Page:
Why in News?
- In early 2018, Supreme Court stressed the need for providing inbuilt safeguards within the SC/ST (prevention of atrocities) Act to plug its misuse and struck down some provisions and gave some guidelines.
- Following a widespread protest from Dalits against the verdict, the Union Cabinet had given its nod to the Amendment Bill to restore the original provisions of Scheduled Castes and Scheduled Tribes (Prevention of Atrocities) Act, 1989.
SC/ST (Prevention of Atrocities) Act, 1989
- SC/ST (prevention of atrocities) Act is a standalone legal protection granted to the depressed classes against casteist slurs, abuses and violence.
- It is a comprehensive law which not only defines atrocities against SCs and STs but also makes several rules, regulations etc. for proper protection of these vulnerable sections.
- One of the provisions of the law states that public servant neglecting his duties with respect to SCs/STs will be punished with jail term of 6 months to 1 year.
- Ministry of social justice and empowerment is the nodal ministry to enforce the provisions of the Act.
Why does the act need to be amended?
- The 1989 Act penalises casteist insults and even denies anticipatory bail to the suspected offenders.
- There was “acknowledged abuse” of the power to arrest under the Act.
- The law is used to rob a person of his personal liberty merely on the unilateral word of the complainant.
- Public administration has been threatened by the abuse of this Act.
- Public servants find it difficult to give adverse remarks against employees for fear that they may be charged under the Act.
- Parliament could not allow arrest without a fair procedure and Article 21 has to be read into every provision of law.
- Hence the Supreme Court had struck down some original provisions of the Act and issued some guidelines to protect people against arbitrary arrests under the Act.
- It directed that public servants could be arrested only with the written permission of their appointing authority.
- In the case of private employees, the Senior Superintendent of Police concerned should allow it.
- A preliminary inquiry should be conducted before the First Information Report (FIR) was registered.
- This was to check if the case fell within the ambit of the Act, and whether it was frivolous or motivated.
Arguments against the verdict
- The verdict faced sharp criticism from Dalit leaders across the country and political parties. Dalit groups claimed that the court’s order diluted the true spirit of the law.
- Article 338 clause 9 stipulates: The Union and every State Government shall consult the National Commission for Scheduled Castes on all major policy matters affecting Scheduled Castes. This has not been followed by the court.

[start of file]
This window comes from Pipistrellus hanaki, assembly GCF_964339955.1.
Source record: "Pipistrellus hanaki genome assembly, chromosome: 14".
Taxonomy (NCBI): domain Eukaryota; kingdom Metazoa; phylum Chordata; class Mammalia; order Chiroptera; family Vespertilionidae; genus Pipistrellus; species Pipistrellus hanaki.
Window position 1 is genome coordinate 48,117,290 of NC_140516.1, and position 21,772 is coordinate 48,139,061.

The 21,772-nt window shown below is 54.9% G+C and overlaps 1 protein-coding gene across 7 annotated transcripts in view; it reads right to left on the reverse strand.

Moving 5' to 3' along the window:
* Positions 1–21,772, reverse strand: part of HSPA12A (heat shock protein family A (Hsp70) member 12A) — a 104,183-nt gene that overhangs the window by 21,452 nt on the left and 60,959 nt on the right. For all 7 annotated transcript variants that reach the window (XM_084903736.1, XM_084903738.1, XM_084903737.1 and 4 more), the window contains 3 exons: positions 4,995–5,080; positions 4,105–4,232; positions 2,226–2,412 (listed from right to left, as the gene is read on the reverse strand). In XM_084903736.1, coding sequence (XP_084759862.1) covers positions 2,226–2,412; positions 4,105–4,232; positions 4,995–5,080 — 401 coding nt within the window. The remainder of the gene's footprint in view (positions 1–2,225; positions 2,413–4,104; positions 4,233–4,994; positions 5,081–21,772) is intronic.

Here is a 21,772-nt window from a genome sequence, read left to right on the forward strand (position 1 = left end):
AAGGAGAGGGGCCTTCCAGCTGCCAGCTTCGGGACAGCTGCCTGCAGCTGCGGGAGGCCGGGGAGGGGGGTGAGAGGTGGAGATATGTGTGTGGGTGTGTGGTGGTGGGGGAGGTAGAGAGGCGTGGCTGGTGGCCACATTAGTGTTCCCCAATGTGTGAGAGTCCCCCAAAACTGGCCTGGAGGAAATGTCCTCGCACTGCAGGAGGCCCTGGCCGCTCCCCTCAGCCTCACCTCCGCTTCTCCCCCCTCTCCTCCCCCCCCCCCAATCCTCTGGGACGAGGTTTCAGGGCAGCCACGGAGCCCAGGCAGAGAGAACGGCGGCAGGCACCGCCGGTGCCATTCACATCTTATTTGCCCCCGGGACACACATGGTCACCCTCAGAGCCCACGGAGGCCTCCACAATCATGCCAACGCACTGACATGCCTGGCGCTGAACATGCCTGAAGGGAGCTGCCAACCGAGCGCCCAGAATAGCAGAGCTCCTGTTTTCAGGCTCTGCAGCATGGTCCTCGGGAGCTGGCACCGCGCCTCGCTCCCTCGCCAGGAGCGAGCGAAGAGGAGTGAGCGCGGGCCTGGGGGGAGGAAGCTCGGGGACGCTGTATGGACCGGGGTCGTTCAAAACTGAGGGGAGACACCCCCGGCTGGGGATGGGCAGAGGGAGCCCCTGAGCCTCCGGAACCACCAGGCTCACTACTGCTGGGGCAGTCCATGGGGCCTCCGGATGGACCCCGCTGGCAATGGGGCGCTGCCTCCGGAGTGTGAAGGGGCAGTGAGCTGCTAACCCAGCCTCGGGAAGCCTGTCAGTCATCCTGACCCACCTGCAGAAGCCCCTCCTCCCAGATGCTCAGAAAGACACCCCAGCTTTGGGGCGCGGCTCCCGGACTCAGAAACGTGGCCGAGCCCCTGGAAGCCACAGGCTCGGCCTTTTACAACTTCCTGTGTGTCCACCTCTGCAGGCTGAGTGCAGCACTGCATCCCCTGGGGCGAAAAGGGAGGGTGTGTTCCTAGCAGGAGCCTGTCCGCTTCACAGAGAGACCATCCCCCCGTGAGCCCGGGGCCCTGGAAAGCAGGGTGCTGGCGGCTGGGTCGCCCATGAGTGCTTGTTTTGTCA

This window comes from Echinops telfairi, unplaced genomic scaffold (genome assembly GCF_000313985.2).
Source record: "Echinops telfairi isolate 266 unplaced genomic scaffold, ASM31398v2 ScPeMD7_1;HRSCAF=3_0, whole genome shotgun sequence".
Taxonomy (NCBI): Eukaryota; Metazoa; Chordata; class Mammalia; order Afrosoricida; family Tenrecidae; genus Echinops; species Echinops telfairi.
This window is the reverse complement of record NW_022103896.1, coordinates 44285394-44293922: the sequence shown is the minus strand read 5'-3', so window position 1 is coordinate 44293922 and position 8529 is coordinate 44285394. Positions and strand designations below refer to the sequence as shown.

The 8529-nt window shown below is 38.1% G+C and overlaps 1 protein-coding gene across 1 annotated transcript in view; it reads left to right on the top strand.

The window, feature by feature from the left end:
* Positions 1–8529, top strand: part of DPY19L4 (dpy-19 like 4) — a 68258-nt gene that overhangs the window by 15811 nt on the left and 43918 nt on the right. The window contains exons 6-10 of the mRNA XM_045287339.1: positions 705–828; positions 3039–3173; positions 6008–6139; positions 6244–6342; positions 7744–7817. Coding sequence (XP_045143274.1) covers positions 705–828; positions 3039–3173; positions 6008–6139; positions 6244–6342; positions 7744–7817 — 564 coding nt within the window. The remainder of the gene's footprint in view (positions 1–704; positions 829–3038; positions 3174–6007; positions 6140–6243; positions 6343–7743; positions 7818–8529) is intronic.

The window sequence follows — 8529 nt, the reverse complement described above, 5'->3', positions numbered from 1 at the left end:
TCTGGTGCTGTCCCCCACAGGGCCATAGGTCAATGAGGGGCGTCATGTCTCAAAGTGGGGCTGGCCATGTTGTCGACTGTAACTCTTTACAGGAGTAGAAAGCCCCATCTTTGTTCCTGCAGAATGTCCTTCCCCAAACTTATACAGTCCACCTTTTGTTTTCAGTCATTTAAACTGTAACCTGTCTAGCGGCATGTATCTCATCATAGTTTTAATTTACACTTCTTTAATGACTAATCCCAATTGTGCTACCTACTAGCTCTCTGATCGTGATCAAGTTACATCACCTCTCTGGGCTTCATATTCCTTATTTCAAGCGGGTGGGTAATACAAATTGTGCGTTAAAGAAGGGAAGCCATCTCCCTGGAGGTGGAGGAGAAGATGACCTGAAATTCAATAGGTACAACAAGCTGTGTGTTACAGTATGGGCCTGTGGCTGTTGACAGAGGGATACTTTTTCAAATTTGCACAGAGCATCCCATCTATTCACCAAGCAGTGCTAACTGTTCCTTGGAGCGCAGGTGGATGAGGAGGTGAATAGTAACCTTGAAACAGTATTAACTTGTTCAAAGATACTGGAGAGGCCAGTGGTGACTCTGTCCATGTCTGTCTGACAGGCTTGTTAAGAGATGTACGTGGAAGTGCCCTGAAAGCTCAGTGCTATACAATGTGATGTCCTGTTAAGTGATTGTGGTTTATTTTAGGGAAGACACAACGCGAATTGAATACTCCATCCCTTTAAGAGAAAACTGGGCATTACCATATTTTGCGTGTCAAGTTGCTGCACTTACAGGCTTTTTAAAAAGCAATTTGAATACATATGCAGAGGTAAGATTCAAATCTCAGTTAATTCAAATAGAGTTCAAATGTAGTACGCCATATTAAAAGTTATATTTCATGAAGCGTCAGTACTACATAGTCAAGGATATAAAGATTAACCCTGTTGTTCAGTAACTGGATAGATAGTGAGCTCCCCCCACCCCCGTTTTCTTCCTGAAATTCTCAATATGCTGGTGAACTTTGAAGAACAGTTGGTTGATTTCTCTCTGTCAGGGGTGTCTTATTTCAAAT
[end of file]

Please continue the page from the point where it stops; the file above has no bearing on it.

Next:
- The court appears to have mistaken a large number of acquittals in atrocities cases to be false cases.
- But the general consensus is that police apathy, the social and the economic might of the accused and the dependence of SC/STs on those accused is the reason for those acquittals.
- Furthermore, there is no precise data on the scale and extent to which the Act has been misused by SC/ST employees.
- The call for new guidelines to deal with accused persons is hence likely to dilute the act and provide scope for offenders to escape.
- More significantly, it seems to convey that the act is being misused considerably by the depressed classes to blackmail and frame innocents.
- Moreover, there are already provisions within the “Indian Penal Code”, which prescribe punishments for falsifying evidence. The court’s verdict doesn’t specify on why these were found insufficient to deal with the falsified SC/ST atrocity cases too.
- On the whole, the judgement is likely to make the depressed class more vulnerable to abuse and further their victimisation.
Features of the amendment bill
- The Amendment Bill seeks to insert three new clauses after Section 18 of the original Act.
- A preliminary enquiry shall not be required for registration of an FIR against any person
- The arrest of a person accused of having committed an offence under the Act would not require any approval
- provisions of Code of Criminal Procedure on anticipatory bail shall not apply to a case under this Act, “notwithstanding any judgment or order of any Court”
- The Centre’s decision to amend the provisions of the Act appears both reasonable and unavoidable at this juncture.
- Considering the implications, it would’ve been prudent for the bench to have sought larger consultations before pronouncing its verdict.
- Article 338 stipulates that governments should consult the “National Commission for SC” on all major policy matters affecting Scheduled Castes.
- Similarly, article 338 A mandates all major policy decision affecting STs to be taken in consultation with “National Commission for Scheduled Tribes”.
- Considering this, Supreme Court is also bound to hear these commissions before pronouncements that are likely to impact SC/STs on a whole.
- But in its urge to weed out the misuse of SC/ST atrocities act, the court seems to have subdued constitutional prudence and overlooked the commissions.
- Some argue that SC’s verdict doesn’t constitute a major impactful policy decision and that it merely tweaked the existing act.
- But spontaneous protests that erupted in the aftermath indicate otherwise, and the verdict was definitely seen as a major affront on social justice.
- However, it is important for the bill or ordinance to provide in clear terms the reasons for reversing the SC order by pondering on the logic applied by the court.
- In this case, the SC order was based on the argument that the SC/ST Act was being misused, which needs to be decried for lack of substantiated evidence.
- Hence the task of balancing the rights of innocent persons facing false accusations and the need to accord legitimacy to the Atrocities Act requires compassion, reverence for the Constitution and awareness.